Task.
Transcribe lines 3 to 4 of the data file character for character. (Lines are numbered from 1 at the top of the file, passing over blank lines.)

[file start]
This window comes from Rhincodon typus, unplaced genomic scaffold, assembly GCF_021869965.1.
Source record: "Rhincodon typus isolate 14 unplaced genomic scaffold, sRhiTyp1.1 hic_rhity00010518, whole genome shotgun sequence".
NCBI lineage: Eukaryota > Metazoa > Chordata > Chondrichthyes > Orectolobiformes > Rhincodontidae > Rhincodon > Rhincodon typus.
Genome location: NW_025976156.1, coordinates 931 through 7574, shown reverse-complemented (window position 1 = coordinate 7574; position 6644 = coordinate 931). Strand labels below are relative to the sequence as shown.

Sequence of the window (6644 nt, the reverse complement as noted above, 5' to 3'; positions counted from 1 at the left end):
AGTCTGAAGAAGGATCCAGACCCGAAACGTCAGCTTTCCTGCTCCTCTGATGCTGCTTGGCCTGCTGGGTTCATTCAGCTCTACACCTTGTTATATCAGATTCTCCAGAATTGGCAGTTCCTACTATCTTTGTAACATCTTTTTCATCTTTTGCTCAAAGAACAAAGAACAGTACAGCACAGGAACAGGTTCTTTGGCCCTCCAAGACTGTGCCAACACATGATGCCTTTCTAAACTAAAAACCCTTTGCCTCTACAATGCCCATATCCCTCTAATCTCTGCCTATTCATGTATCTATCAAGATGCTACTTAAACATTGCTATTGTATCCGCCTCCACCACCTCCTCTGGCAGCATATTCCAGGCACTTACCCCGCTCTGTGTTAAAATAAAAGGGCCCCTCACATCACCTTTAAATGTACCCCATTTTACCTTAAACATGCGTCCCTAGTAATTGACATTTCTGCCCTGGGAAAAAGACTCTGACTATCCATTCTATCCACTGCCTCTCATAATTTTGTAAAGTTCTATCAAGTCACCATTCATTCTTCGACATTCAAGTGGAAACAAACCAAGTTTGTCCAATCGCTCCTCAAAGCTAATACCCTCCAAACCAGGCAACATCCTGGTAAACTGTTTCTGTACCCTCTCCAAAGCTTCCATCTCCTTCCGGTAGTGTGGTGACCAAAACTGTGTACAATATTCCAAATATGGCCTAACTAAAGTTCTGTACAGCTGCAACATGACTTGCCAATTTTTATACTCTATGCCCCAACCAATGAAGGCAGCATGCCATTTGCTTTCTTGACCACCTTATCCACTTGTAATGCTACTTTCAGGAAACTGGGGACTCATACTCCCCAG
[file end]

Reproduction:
NCBI lineage: Eukaryota > Metazoa > Chordata > Chondrichthyes > Orectolobiformes > Rhincodontidae > Rhincodon > Rhincodon typus.
Genome location: NW_025976156.1, coordinates 931 through 7574, shown reverse-complemented (window position 1 = coordinate 7574; position 6644 = coordinate 931). Strand labels below are relative to the sequence as shown.